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Therapy Bests Observation in Prostate Cancer Study

Treatment reduces mortality risk by around 30 percent in men with low-risk prostate cancer

TUESDAY, Dec. 12 (HealthDay News) -- A review of Medicare records suggests that treating 65- to 80-year-old men with low- or intermediate-risk localized prostate cancer, rather than just observing them, may reduce their mortality, according to a report in the Dec. 13 issue of the Journal of the American Medical Association.

Yu-Ning Wong, M.D., of Fox Chase Cancer Center in Philadelphia, and colleagues reviewed medical records of 44,630 men enrolled in the linked Surveillance, Epidemiology, and End Results (SEER) Medicare database to see if treating men with low- and intermediate-risk prostate cancer is beneficial.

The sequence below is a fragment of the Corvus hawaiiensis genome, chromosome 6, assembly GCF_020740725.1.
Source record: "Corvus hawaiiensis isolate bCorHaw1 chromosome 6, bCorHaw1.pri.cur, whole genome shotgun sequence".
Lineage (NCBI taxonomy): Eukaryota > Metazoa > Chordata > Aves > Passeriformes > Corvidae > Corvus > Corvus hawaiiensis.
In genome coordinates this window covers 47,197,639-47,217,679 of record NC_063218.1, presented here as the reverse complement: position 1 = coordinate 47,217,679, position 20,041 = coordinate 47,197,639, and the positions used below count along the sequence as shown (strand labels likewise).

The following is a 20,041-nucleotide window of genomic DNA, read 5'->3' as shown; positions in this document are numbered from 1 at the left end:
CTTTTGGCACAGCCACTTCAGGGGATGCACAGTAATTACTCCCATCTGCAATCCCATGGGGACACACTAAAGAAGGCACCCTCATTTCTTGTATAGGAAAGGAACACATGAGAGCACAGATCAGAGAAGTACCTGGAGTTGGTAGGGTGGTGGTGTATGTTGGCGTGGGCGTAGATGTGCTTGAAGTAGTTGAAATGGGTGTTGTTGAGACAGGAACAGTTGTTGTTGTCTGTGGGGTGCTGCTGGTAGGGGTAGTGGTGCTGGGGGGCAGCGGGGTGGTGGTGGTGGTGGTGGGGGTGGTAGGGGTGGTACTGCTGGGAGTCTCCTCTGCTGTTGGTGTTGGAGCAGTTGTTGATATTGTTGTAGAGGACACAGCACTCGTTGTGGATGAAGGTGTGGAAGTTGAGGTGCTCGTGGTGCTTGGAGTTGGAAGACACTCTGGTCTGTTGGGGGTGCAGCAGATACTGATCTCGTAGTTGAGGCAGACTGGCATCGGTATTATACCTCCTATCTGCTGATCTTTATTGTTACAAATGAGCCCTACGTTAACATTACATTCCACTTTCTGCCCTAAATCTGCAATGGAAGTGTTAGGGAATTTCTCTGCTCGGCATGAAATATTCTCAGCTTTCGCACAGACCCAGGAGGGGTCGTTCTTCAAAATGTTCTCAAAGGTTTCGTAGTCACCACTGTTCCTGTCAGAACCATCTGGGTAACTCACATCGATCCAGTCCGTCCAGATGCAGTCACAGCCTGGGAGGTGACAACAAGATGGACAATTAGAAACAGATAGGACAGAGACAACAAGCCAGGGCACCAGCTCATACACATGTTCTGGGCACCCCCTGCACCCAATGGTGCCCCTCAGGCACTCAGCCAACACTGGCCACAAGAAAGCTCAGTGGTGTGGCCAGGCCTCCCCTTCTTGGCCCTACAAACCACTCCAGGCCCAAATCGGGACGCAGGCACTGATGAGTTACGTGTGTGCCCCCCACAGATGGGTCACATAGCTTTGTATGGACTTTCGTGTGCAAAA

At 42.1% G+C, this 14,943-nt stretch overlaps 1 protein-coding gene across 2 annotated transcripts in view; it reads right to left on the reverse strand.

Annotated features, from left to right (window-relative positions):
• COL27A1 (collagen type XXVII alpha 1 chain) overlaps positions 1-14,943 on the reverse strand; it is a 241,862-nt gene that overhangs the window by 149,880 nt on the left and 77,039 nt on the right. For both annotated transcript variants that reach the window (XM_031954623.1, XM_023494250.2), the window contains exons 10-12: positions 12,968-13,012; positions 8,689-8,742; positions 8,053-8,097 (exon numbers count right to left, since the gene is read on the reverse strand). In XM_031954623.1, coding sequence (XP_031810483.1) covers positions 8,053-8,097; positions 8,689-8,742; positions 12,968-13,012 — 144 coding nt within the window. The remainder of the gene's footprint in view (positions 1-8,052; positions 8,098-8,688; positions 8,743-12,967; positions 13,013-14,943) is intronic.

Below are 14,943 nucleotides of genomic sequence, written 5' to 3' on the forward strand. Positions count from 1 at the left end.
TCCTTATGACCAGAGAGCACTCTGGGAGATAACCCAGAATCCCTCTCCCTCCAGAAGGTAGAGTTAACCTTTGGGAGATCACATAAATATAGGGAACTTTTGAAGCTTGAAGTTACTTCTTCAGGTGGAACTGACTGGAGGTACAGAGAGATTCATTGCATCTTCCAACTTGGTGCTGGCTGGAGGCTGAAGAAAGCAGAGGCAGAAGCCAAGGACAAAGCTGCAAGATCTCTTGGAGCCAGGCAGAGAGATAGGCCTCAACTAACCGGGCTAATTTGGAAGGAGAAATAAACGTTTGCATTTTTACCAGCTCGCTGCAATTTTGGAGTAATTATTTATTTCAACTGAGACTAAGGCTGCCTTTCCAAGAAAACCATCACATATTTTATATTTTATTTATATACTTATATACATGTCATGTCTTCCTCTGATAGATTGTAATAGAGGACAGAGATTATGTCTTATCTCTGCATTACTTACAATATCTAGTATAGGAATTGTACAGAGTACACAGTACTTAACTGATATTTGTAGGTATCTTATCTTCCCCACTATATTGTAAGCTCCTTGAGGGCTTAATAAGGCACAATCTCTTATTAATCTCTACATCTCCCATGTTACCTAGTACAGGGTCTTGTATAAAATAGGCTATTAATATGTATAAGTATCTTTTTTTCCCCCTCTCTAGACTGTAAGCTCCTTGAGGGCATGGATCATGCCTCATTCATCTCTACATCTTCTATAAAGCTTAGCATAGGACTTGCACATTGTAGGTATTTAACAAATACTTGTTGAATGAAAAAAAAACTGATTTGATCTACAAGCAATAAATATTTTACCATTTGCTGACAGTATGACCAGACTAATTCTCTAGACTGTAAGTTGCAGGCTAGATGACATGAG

At the end of a 12-year study period, 37 percent of the observational group had died compared to 23.8 percent of the treatment group who received either radical prostatectomy or radiotherapy. After adjustments, treatment was associated with a statistically significant hazard ratio of 0.69.

"Physicians should apply these provocative findings judiciously and continue their concerted efforts to help patients make informed treatment decisions based not only on survival predictions but also on health status, functional concerns and -- most importantly -- personal preference," cautioned Mark S. Litwin, M.D., M.P.H., and a colleague, in an accompanying editorial.

One of the authors in the original report serves an advisory role for Sanofi Aventis. Litwin has associations with TAP Pharmaceuticals, Amgen and Sanofi Aventis.

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